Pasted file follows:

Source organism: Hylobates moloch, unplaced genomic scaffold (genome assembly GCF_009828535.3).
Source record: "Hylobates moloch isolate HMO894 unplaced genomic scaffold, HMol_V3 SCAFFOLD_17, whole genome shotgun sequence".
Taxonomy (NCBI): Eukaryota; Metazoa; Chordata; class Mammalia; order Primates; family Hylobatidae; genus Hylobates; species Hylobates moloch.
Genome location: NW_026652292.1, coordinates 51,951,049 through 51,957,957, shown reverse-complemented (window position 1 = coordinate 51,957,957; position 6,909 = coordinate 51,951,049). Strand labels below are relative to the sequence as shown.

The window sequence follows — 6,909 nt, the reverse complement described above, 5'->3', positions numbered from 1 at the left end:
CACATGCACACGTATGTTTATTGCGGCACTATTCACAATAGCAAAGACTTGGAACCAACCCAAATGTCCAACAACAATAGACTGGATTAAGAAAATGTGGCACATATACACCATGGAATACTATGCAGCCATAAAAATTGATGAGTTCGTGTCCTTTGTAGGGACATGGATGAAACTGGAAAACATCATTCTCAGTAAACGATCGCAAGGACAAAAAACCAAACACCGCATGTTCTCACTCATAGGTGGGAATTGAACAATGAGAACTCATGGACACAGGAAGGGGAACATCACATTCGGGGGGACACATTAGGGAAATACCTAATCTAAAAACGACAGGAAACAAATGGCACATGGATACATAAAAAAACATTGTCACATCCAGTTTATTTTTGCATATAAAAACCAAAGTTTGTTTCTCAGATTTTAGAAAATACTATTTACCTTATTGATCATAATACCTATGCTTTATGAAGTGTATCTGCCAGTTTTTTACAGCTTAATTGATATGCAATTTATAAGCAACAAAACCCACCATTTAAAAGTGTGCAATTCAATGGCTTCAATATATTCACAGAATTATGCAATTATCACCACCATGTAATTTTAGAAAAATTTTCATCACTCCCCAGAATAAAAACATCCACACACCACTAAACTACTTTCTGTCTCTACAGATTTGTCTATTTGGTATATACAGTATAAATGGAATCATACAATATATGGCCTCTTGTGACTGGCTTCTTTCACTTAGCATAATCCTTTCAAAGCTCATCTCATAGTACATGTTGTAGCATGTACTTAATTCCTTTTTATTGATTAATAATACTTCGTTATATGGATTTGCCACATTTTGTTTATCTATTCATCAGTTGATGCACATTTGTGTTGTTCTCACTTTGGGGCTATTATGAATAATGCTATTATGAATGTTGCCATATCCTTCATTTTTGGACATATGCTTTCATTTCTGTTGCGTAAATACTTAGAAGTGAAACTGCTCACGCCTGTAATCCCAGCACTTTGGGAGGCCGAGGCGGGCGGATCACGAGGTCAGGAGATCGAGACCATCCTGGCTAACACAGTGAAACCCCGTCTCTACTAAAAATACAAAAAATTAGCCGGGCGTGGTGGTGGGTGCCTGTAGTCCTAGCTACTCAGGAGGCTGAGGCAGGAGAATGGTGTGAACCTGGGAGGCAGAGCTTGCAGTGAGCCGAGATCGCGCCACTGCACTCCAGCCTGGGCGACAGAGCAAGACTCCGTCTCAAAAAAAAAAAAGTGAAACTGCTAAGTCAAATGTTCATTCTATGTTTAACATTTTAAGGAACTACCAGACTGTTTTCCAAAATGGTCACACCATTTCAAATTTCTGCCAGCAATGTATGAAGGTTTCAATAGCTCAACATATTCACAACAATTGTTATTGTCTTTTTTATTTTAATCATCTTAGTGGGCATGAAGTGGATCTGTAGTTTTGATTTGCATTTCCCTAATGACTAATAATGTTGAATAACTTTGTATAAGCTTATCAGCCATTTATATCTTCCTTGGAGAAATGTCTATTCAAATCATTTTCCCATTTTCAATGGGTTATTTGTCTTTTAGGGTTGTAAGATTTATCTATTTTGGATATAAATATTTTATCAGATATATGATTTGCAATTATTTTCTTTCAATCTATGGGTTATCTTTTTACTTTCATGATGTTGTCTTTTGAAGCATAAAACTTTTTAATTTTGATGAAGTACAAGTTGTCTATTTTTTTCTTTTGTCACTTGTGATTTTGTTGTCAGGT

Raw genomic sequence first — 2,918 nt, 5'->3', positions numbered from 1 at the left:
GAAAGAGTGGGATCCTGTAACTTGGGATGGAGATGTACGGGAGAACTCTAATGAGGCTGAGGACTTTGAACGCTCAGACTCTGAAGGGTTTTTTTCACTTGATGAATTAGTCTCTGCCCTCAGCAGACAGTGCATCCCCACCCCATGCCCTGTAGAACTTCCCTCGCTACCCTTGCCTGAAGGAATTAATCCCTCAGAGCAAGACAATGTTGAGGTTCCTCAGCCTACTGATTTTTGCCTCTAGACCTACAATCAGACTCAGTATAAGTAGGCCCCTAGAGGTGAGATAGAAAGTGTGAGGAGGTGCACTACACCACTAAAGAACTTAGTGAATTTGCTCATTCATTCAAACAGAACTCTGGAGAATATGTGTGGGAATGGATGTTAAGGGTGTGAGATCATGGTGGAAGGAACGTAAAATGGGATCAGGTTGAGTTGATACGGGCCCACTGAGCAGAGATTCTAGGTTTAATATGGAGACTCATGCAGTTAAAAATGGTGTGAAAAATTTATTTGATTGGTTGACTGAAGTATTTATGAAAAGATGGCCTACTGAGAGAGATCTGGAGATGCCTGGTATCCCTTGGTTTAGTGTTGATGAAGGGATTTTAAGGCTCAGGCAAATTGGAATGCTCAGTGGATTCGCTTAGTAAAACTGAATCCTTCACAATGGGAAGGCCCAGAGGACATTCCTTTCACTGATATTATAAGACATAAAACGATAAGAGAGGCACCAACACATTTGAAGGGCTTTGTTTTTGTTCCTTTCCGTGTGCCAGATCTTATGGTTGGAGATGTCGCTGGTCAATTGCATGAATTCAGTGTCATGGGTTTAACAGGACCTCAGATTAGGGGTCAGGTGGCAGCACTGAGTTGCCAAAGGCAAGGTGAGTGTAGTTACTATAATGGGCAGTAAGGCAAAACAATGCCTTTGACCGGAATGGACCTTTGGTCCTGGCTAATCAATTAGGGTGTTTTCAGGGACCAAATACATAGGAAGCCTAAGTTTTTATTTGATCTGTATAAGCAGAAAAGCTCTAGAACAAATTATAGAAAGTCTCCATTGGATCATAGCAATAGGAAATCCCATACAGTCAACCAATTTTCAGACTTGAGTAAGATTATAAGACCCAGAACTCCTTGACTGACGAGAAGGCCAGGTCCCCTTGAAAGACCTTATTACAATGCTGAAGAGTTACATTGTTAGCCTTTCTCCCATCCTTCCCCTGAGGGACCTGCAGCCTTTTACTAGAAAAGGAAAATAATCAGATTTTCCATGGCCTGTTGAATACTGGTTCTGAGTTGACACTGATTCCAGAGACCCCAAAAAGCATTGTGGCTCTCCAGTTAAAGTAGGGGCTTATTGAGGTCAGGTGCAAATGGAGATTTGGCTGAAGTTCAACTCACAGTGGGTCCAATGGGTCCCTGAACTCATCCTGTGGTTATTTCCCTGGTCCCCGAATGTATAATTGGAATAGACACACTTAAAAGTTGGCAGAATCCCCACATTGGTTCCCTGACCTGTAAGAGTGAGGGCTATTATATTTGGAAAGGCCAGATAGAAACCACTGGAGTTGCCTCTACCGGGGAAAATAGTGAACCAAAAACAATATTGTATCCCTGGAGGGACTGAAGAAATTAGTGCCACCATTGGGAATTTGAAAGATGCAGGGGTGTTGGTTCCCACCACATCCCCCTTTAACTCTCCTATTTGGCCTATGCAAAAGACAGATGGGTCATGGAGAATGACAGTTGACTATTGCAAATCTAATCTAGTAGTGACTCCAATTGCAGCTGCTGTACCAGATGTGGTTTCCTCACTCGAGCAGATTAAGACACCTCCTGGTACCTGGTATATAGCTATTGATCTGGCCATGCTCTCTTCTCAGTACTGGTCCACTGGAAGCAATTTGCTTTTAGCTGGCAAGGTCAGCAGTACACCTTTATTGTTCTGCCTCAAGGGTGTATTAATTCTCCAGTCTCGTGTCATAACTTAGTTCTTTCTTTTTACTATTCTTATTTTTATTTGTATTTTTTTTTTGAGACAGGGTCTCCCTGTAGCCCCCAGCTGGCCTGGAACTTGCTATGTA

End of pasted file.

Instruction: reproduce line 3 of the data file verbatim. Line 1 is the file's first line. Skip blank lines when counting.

Taxonomy (NCBI): Eukaryota; Metazoa; Chordata; class Mammalia; order Primates; family Hylobatidae; genus Hylobates; species Hylobates moloch.